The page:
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Money and Lives
Somewhere above DV, bound for Dubai

Jacques sat in what amounted to his own private jet, going over pages upon pages of legal rigmarole and red tape. His various contracts in DV had turned into a nightmare of red-tape with the increasing violence in the region and the CCD's crackdowns on travel and movement through and into the region. Unsurprisingly, they had some qualms over letting a few hundred heavily armed private security employees into the region, especially since most were identified as Muslims.

The meetings in Jerusalem had gone well enough really; even in light of the growing tension, the companies whom had sought to hire him had still been eager to finalize their ends of the paperwork. They had even agreed to the increased costs of their contracts, in light of the current risks. Légion Première came with a very well earned reputation, and they were willing to fork out the cash for it to be in their service.

He set the stack of papers aside and glanced out the window, squinting against the bright light of the sun, unfiltered by cloud at this altitude and barely held in check by the tinting of his window.

A second stack awaited his attention; Sierra Leone. He had a few hundred men on the ground there, and it too was falling apart from the inside out. He'd already received reports from his field officers of the outbreaks of violence. A few had even already begun setting up refugee camps within the fences of the mines and plants they were contracted to protect. Not the most hospitable places for civilians to live, even temporarily, but it was better then being on the receiving end of a machete because of your last name. He was already planning to deploy the rest of his men in the Casablanca barracks to the region; contracts there had been much easier to ratify with the foreign companies. They stood to loose billions of dollars in infrastructure and profits should the situation spiral any further out of control, and Jacques was more then willing to take their money to save lives.

His mind wandered for a moment, staring at the distant earth through the thin wisps of cloud the desert heat allowed to form even at this altitude. Roads and villages doted the landscape far below a midst vast swaths of open dead earth. Dead from the air, at least. There was no abundance of life below, but it was there, hidden among the rocks and scrub brush. And people, of course.

It was a strange life they lived; ruled by religion and fear, barely eking out a living by the standards of most of the CCD, although that seemed mostly brought upon themselves by themselves. He couldn't fault them for clinging to tradition of course; who was he to look down upon such loyalty? Légion Première was but a shadow of it's origins, but they clung to their traditions no matter that they were forsworn by their homeland and birthplace.

His Wallet chimed to life suddenly, and he returned to the moment to see what it had to offer.

It was bad news.

DV was aflame with insurrection and murder on all fronts. It was happening far too quickly for the CCD forces to respond. Terrifyingly efficient and coordinated, with huge swaths of religious extremists popping up armed and ready throughout the region.

Over the next two hours, based off civilian news reports, he was already beginning to piece together an understanding of the situation on the ground. When word that Dubai was teetering on the edge, Jacques gave the signal to change their destination.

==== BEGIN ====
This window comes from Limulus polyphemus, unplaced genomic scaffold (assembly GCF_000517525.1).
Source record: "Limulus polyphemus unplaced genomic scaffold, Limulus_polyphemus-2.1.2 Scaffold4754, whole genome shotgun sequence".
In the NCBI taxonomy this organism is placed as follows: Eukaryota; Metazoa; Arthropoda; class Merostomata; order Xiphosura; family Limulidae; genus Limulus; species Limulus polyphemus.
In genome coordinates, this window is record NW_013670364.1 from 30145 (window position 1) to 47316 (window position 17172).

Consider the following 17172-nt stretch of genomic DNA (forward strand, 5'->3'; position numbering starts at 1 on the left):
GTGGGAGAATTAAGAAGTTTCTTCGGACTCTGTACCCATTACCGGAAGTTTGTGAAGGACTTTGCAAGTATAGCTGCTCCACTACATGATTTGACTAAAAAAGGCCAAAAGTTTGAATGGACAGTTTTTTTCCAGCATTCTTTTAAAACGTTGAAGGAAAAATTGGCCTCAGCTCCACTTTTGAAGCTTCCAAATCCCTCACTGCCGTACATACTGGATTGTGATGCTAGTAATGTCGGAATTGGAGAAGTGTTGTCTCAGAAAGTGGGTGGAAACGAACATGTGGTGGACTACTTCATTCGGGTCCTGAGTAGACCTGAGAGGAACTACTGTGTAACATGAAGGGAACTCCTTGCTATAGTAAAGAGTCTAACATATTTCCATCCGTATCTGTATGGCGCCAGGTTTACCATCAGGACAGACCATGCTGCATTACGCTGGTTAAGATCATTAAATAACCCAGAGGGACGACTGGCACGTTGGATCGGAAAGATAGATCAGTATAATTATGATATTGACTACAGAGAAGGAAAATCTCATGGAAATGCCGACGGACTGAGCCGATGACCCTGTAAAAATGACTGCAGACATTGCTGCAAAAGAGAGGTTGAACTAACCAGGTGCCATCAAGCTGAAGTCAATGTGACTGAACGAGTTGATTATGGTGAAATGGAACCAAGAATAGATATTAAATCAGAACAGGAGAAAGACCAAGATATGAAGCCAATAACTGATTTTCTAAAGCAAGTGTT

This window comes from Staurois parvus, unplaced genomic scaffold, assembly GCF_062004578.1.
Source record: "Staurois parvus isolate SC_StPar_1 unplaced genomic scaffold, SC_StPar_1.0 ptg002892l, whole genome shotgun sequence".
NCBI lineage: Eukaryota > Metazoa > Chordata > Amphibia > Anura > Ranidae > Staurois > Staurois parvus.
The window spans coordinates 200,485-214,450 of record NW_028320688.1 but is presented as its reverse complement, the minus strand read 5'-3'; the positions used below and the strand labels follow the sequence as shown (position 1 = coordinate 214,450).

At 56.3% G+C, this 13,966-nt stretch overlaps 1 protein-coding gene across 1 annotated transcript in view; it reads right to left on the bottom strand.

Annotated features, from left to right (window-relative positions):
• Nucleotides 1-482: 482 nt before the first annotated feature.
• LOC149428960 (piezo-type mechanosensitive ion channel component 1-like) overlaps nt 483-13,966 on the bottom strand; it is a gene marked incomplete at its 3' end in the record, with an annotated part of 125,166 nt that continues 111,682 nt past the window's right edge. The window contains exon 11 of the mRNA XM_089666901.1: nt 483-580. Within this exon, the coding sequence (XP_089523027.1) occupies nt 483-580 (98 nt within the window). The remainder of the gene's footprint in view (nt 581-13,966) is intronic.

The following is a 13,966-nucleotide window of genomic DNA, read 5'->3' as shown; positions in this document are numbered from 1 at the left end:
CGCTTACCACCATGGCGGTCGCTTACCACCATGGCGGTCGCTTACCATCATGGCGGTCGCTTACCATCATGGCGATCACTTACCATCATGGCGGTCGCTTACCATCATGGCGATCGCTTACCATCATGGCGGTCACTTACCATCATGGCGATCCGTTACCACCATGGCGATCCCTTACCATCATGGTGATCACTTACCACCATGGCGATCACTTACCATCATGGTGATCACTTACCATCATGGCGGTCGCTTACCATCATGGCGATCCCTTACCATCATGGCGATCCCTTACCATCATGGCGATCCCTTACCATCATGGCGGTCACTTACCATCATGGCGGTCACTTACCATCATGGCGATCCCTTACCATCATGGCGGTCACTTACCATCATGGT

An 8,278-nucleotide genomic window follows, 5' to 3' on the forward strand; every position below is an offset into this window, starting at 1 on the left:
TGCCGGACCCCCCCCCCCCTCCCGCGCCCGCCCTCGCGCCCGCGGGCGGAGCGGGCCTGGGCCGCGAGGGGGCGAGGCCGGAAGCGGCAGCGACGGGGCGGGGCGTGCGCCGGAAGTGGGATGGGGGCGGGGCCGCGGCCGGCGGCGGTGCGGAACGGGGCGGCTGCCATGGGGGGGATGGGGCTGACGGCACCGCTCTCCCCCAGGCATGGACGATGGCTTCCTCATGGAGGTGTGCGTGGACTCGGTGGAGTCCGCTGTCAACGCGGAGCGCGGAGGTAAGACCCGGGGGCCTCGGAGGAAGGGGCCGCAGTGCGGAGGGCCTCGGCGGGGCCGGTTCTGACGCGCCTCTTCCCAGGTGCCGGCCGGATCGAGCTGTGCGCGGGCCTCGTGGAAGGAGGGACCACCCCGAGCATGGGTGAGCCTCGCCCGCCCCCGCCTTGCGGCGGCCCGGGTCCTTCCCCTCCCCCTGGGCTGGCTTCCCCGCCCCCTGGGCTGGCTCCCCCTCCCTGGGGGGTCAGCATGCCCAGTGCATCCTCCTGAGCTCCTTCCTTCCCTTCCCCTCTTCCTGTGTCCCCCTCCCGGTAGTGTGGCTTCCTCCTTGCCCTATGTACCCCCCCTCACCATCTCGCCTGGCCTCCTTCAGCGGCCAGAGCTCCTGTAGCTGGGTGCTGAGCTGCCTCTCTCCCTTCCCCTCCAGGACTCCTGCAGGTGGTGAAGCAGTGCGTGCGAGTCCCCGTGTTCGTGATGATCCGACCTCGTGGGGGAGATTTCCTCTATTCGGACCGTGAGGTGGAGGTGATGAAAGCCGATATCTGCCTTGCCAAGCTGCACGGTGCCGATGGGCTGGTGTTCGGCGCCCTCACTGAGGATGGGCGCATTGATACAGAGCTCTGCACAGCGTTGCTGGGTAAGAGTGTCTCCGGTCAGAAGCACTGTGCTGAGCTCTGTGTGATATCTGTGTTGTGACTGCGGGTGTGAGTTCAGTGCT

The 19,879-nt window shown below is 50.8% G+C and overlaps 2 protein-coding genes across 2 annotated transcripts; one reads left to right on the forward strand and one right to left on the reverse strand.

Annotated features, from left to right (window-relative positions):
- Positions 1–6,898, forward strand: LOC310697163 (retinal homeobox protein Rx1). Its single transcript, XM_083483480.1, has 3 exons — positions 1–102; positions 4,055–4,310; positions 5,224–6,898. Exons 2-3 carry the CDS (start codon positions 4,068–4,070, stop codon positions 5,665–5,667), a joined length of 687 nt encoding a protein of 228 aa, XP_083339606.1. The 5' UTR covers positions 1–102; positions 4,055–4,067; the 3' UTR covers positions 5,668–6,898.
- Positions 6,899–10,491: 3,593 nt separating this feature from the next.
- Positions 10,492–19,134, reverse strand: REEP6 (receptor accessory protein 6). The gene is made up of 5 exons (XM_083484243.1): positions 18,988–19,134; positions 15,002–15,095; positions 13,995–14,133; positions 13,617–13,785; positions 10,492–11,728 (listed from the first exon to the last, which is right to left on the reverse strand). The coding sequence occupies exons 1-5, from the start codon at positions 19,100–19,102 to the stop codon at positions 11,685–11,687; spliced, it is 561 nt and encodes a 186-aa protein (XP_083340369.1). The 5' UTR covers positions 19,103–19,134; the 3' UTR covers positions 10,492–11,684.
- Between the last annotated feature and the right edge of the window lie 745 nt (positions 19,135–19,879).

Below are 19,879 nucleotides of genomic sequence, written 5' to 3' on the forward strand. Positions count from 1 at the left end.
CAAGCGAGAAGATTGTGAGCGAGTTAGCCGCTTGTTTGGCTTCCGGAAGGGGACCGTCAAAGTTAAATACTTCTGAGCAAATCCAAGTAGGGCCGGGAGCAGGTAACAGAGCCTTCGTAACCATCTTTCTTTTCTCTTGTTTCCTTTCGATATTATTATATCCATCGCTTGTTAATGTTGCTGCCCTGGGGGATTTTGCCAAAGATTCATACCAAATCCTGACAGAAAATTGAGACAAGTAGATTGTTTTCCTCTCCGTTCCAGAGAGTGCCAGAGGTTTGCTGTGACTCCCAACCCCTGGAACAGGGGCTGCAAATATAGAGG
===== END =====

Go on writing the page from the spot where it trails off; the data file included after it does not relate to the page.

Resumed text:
It was back home to Casablanca for him and his. He would have to cancel the contracts, or at least put them on hold. There was no chance the CCD would allow him to put his men on the ground in their territory in the current political atmosphere.
His pilots had hardly finished their course correction and gained clearance to enter Egyptian airspace, less than an hour's fight from the point of their turn, when Jacques' Wallet chimed to life again. Another priority message, routed from the home office in Casablanca.

"Danjou. Send."

"Sar. Custody of Defense on the line."
Commandant Tuff, a man of British origins and no shortage of experience in the CCD military, served as the officer of command of the headquarters when the CEO was away. He had the right and power to negotiate contracts and make bids when opportunities presented themselves. If he were contacting Jacques directly with something, then it was important. This was not something as simple as cancelling their clearance to DV and the greater CCD.

"Commandant. Put them through."

A moment later and Jacques was presented with a view of a board of Generals and their staff, all grim faced and some few too distracted to actually pay Jacques any mind. "Mr Danjou. We understand you have a standing force ready to deploy to the DV region."

Jacques' mind raced, and quickly came to the conclusion of what they were going to ask. Was the CCD caught so off guard they would turn to private security elements as a stop gap? It made sense. Mercenaries were readily available, not bound to Rules of Engagement, and most importantly, they were expendable. "That is correct, Sir. My men were in the final stages of preparation to redeploy to Jerusalem."

The Generals nodded, one eagerly, at the news. It was what they wanted to hear. "We also understand that many of your contracts in DV are already cancelled."

Jacques nodded again. "That is correct, Sir."

"We want to hire your men. We have VIPs and soldiers trapped at King Abdulaziz..."

"Airport. Yes. In Jeddah. 80km west of Mecca. Site of a CCD logistical base. Major port. I am aware of it."
Jacques began bringing up screens from his Wallet, out of sight of the CoD staff. They seemed...surprised, at his situational awareness.

"Exactly. As well as Um Salama Hospital..."

"That is the one south of the airport, correct? 6km, give or take."

Again they were surprised, but once more they carried on as if nothing were amiss. "Yes. Exactly. We wish to hire your men to assist in the evacuation of CCD soldiers and VIPs from both the airport and hospital."

"And civilians, of course."